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food / travel

Slaves To Sunset: My Santorini Getaway With The Smartphone Masses

The Greek islands have always been the dream destination of many, with their crystalline waters and wild flora. But there is one attraction that captures the attention of the masses, who clamber on top of one another for the chance of capturing it: the sunset. In the economy of attention and social media, how does sunset tourism affect the enjoyment of our vacation?

Photograph of tourist crowding on a cliff to take a photo of the sunset in Santorini

Tourists crowd to take a photo of the sunset in Santorini

Mario Tozzi

SANTORINI – Anyone who has visited the Greek islands knows that each one is truly a world apart, in terms of origin, tradition, history and more recent historic evolutions. The standardized luxury of Mykonos has little to do with the rustic tranquility of the small island of Folegandros, which I visited for the first time in 1982, renting a small house at the top of Chora, without electricity and with the only available water coming solely from a bucket from the nearby well.

There were no cars because there were no paved roads, and without a proper port, we had to be brought in by a rowboat that met the ferry offshore. Those times are gone now, but the smaller islands hold onto landscapes and states of mind that remain intact.

I've also experienced the inevitable Meltemi wind and the crystal-clear waters that change according to the local rocks, from the white marbles of Paros to the light gray tuffs of Milos.

But there is a common denominator that unites them all; and in recent years, it has become the master of tourists distracted from the local realities: it is the slavery to sunsets.

Now, there's no doubt that we all love sunsets, with that red disc that becomes huge an instant before being swallowed by the sea, a prelude to the more sophisticated twilight. But its intimate nature is under constant attack from hordes of frenzied tourists whose sole purpose is to capture that moment in a photograph and immediately share it with those who remained in the city, not quite as lucky as they are.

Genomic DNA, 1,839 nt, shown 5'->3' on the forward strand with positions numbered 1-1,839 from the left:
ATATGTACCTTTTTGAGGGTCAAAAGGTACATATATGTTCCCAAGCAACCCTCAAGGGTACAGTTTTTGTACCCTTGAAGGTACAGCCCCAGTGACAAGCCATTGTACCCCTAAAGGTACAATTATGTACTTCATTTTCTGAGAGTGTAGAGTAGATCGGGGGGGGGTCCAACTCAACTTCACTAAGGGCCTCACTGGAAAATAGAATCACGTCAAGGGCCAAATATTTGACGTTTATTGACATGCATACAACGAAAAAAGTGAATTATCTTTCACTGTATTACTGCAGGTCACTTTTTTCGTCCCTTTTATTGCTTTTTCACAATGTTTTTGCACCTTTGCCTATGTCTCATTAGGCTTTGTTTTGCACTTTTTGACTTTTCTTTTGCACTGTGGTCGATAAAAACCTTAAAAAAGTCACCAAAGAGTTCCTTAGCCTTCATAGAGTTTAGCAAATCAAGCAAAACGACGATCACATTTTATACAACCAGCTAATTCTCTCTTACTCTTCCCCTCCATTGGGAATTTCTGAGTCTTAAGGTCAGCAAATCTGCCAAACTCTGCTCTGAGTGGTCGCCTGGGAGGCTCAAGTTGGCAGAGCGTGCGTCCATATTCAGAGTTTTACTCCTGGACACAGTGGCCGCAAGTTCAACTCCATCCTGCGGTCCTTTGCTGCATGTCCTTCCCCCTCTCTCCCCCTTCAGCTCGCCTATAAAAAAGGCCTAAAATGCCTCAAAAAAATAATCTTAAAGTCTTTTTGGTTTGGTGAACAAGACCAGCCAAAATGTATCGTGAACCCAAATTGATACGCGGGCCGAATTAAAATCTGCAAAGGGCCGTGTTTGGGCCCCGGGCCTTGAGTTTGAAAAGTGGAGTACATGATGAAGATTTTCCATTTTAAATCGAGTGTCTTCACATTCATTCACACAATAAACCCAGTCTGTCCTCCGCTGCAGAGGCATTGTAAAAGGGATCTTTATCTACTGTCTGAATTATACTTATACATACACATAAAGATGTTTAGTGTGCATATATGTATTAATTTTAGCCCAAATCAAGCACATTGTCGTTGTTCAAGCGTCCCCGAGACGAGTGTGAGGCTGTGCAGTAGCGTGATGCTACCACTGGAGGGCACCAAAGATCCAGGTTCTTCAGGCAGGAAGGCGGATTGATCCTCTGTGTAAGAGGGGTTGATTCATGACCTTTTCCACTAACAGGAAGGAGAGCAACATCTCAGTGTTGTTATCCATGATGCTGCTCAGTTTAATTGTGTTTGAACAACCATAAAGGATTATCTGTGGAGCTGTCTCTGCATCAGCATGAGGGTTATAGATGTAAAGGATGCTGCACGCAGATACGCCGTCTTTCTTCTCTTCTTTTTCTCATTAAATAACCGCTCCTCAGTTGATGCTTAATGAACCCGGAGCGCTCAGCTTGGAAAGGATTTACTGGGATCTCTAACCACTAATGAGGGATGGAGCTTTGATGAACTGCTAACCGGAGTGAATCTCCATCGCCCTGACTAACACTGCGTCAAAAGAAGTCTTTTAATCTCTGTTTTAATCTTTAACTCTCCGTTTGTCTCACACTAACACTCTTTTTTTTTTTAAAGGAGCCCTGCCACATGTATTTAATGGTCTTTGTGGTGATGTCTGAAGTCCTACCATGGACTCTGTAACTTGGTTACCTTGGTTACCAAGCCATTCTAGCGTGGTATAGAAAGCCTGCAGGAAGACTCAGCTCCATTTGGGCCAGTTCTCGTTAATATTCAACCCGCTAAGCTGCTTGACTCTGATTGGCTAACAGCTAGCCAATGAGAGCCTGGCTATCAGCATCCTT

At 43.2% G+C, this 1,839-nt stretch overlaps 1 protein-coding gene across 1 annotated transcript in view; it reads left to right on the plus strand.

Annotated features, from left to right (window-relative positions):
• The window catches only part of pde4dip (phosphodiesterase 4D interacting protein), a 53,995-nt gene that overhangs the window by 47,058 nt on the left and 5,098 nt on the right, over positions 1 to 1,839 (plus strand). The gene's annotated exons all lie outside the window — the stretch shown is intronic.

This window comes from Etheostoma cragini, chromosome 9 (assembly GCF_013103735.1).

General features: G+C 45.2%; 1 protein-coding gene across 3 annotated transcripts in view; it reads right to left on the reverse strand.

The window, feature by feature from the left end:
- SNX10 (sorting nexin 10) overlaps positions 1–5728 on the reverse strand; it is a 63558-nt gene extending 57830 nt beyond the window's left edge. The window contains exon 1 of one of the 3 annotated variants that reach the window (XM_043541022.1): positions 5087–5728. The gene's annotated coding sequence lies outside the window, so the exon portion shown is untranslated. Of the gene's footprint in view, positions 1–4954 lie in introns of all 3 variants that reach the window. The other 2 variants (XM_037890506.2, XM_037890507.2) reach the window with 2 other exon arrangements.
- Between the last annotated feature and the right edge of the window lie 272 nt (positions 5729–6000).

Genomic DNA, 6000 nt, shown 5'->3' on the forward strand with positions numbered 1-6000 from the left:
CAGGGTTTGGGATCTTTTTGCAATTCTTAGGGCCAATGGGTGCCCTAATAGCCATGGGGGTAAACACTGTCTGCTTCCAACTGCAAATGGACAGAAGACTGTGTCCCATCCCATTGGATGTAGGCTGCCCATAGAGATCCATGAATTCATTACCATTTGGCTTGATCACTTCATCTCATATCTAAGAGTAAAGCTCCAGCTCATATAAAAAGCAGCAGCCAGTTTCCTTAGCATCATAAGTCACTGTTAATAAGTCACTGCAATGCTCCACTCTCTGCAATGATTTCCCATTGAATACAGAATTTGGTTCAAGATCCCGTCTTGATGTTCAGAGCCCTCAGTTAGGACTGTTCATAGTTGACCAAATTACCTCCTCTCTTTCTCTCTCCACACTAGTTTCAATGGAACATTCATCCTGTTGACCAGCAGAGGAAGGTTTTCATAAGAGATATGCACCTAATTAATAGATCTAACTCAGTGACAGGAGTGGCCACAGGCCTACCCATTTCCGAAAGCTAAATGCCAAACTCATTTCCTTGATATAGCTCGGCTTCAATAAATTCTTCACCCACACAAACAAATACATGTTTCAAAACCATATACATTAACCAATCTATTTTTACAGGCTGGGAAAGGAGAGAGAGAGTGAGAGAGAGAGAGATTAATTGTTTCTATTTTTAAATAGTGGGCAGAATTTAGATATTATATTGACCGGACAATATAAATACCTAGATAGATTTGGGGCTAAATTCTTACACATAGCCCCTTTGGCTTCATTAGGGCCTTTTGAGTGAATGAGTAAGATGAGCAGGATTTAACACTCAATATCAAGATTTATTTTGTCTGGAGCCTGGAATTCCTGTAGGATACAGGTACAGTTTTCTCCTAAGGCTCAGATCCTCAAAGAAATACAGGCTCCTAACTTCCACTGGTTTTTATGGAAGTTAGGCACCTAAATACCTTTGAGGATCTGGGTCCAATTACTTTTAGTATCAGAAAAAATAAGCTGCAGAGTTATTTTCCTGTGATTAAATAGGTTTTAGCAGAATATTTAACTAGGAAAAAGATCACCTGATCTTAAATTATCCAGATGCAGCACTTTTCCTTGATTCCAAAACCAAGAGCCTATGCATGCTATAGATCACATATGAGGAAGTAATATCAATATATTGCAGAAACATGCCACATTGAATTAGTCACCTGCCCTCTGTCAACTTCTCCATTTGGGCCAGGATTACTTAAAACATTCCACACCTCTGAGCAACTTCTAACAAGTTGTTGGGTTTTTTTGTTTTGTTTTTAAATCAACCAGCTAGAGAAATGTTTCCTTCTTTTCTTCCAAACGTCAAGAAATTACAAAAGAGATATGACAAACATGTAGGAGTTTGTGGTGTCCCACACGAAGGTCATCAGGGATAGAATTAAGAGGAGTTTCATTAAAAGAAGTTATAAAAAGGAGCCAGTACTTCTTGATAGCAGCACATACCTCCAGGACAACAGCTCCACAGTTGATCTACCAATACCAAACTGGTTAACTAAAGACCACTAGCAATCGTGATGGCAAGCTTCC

Let's be clear: we all have the right to enjoy it. But how much can we truly appreciate a sunset when everyone is crowded on the same wall, or confined within the same taverna?

Photo of tourists who come together to take photographs of the Santorini sunset

Crowds taking photos of the sunset in Santorini


Battle for the view

This is what I was wondering in Santorini, where the town of Oia is literally stormed, starting from five in the afternoon, by an army bearing smartphones as deadly weapons. Buses arrive as if they were vanguards, dozens of them, climbing the island's narrow streets, sometimes coming directly from the airport or the port without even passing through the hotel. Immediately afterward come the rental cars and taxis, followed by the ever-present quads and scooters, disgorging hundreds of tourists into an urban environment where, until just a few years ago, people walked or rode donkeys.

How can one continue to live decently when the ratio of inhabitants to tourists is 1 to 700?

The citizens of Oia have adapted and elevated every house, hotel, tavern or bar, overloading terraces and balconies with extensions and barriers of all kinds. The race for seats in the forefront of those stilted balconies is fierce and unforgiving: if you happen to stand up for a second, someone is already sitting in your place. It's an economy view, one which has transformed a tranquil town into a hellish chaos that doesn't stop until late at night, when even the last bus departs, and the town is fortunate to emerge unscathed. Many times, traffic jams are created, even off-season, and legions of infuriated tourists might not make it in time for the sunset and may have to leave the next day without fulfilling their plans.

Hit-and-run tourism is the true affliction of the Mediterranean, a mythical land that draws armies of tourists with exceedingly high expectations but increasingly limited time. Thus, in two days, you see the sunset in Santorini, the Acropolis in Athens, Argos Tiryns and Mycenae, and maybe even Olympia, shattering all the past and cheapening every monument.

It's true that taking a longer vacation may be impossible, but who says that visiting just one island or one region shouldn't be more fulfilling than these frenzied mini-tours, without substance? Once upon a time, Greece was visited by an elite of cultured and refined travelers, and then it opened up to mass tourism, which literally changed the lives of island residents. And that is a good thing. But shouldn't we reconsider something in the tourism of the near future? Are we certain that hundreds of millions of people must all flock to the same places at the same times? How can one continue to live decently when the ratio of inhabitants to tourists is 1 to 700?

This is a photo of a Santorini cliff where tourists stand and watch the sunset.

​Photograph of a crowd that stands on a cliffside, watching the sunset in Santorini